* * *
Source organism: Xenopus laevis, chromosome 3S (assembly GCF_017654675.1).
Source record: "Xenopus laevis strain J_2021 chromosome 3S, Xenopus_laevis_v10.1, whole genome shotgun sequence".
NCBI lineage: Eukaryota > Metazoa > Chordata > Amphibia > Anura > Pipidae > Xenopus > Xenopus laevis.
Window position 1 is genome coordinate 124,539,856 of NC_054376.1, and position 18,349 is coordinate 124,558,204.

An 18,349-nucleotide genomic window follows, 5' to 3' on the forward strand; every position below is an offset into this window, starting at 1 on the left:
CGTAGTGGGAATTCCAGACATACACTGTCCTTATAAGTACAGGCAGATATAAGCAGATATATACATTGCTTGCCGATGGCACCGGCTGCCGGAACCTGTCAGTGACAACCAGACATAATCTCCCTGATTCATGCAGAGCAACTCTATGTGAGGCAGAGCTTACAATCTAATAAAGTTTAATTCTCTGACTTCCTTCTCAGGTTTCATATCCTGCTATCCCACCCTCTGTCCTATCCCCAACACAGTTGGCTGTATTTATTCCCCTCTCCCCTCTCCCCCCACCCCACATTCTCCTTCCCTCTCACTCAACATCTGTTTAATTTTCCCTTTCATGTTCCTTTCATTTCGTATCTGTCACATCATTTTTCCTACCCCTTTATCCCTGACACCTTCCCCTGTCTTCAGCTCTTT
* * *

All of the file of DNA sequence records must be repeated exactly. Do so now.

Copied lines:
Source organism: Xenopus laevis, chromosome 3S (assembly GCF_017654675.1).
Source record: "Xenopus laevis strain J_2021 chromosome 3S, Xenopus_laevis_v10.1, whole genome shotgun sequence".
NCBI lineage: Eukaryota > Metazoa > Chordata > Amphibia > Anura > Pipidae > Xenopus > Xenopus laevis.
Window position 1 is genome coordinate 124,539,856 of NC_054376.1, and position 18,349 is coordinate 124,558,204.

An 18,349-nucleotide genomic window follows, 5' to 3' on the forward strand; every position below is an offset into this window, starting at 1 on the left:
CGTAGTGGGAATTCCAGACATACACTGTCCTTATAAGTACAGGCAGATATAAGCAGATATATACATTGCTTGCCGATGGCACCGGCTGCCGGAACCTGTCAGTGACAACCAGACATAATCTCCCTGATTCATGCAGAGCAACTCTATGTGAGGCAGAGCTTACAATCTAATAAAGTTTAATTCTCTGACTTCCTTCTCAGGTTTCATATCCTGCTATCCCACCCTCTGTCCTATCCCCAACACAGTTGGCTGTATTTATTCCCCTCTCCCCTCTCCCCCCACCCCACATTCTCCTTCCCTCTCACTCAACATCTGTTTAATTTTCCCTTTCATGTTCCTTTCATTTCGTATCTGTCACATCATTTTTCCTACCCCTTTATCCCTGACACCTTCCCCTGTCTTCAGCTCTTT